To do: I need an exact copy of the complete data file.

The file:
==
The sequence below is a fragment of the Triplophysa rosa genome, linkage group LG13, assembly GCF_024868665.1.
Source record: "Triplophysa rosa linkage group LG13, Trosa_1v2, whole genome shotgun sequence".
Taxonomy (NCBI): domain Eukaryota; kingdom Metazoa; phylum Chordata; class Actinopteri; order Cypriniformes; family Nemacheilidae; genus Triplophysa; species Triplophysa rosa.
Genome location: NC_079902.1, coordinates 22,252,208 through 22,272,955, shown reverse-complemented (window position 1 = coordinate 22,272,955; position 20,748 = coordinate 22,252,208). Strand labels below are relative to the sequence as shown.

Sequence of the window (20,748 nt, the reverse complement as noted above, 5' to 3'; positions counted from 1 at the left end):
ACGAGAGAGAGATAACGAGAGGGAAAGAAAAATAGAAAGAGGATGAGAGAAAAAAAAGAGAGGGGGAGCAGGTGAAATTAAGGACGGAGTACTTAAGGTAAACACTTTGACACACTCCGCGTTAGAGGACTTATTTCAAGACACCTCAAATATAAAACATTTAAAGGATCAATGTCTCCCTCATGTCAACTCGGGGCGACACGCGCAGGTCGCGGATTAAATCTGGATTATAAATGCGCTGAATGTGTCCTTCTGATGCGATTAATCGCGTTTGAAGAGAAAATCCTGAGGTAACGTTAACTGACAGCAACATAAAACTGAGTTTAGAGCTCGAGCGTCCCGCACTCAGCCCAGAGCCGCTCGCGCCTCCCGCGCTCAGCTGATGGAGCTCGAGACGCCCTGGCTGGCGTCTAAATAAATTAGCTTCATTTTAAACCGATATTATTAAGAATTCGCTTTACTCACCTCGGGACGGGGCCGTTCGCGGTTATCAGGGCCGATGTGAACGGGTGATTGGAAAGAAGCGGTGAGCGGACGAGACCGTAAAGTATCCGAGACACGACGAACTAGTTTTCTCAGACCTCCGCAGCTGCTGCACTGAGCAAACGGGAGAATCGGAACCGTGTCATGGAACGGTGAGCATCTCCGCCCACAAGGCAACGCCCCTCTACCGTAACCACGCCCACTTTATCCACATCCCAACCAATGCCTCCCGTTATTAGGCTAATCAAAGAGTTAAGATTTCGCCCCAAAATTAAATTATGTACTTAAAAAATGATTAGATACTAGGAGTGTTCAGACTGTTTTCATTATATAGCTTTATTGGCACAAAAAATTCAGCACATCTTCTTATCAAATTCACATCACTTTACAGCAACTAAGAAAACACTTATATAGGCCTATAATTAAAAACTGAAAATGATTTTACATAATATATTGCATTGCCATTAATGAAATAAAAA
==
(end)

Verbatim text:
The sequence below is a fragment of the Triplophysa rosa genome, linkage group LG13, assembly GCF_024868665.1.
Source record: "Triplophysa rosa linkage group LG13, Trosa_1v2, whole genome shotgun sequence".
Taxonomy (NCBI): domain Eukaryota; kingdom Metazoa; phylum Chordata; class Actinopteri; order Cypriniformes; family Nemacheilidae; genus Triplophysa; species Triplophysa rosa.
Genome location: NC_079902.1, coordinates 22,252,208 through 22,272,955, shown reverse-complemented (window position 1 = coordinate 22,272,955; position 20,748 = coordinate 22,252,208). Strand labels below are relative to the sequence as shown.

Sequence of the window (20,748 nt, the reverse complement as noted above, 5' to 3'; positions counted from 1 at the left end):
ACGAGAGAGAGATAACGAGAGGGAAAGAAAAATAGAAAGAGGATGAGAGAAAAAAAAGAGAGGGGGAGCAGGTGAAATTAAGGACGGAGTACTTAAGGTAAACACTTTGACACACTCCGCGTTAGAGGACTTATTTCAAGACACCTCAAATATAAAACATTTAAAGGATCAATGTCTCCCTCATGTCAACTCGGGGCGACACGCGCAGGTCGCGGATTAAATCTGGATTATAAATGCGCTGAATGTGTCCTTCTGATGCGATTAATCGCGTTTGAAGAGAAAATCCTGAGGTAACGTTAACTGACAGCAACATAAAACTGAGTTTAGAGCTCGAGCGTCCCGCACTCAGCCCAGAGCCGCTCGCGCCTCCCGCGCTCAGCTGATGGAGCTCGAGACGCCCTGGCTGGCGTCTAAATAAATTAGCTTCATTTTAAACCGATATTATTAAGAATTCGCTTTACTCACCTCGGGACGGGGCCGTTCGCGGTTATCAGGGCCGATGTGAACGGGTGATTGGAAAGAAGCGGTGAGCGGACGAGACCGTAAAGTATCCGAGACACGACGAACTAGTTTTCTCAGACCTCCGCAGCTGCTGCACTGAGCAAACGGGAGAATCGGAACCGTGTCATGGAACGGTGAGCATCTCCGCCCACAAGGCAACGCCCCTCTACCGTAACCACGCCCACTTTATCCACATCCCAACCAATGCCTCCCGTTATTAGGCTAATCAAAGAGTTAAGATTTCGCCCCAAAATTAAATTATGTACTTAAAAAATGATTAGATACTAGGAGTGTTCAGACTGTTTTCATTATATAGCTTTATTGGCACAAAAAATTCAGCACATCTTCTTATCAAATTCACATCACTTTACAGCAACTAAGAAAACACTTATATAGGCCTATAATTAAAAACTGAAAATGATTTTACATAATATATTGCATTGCCATTAATGAAATAAAAA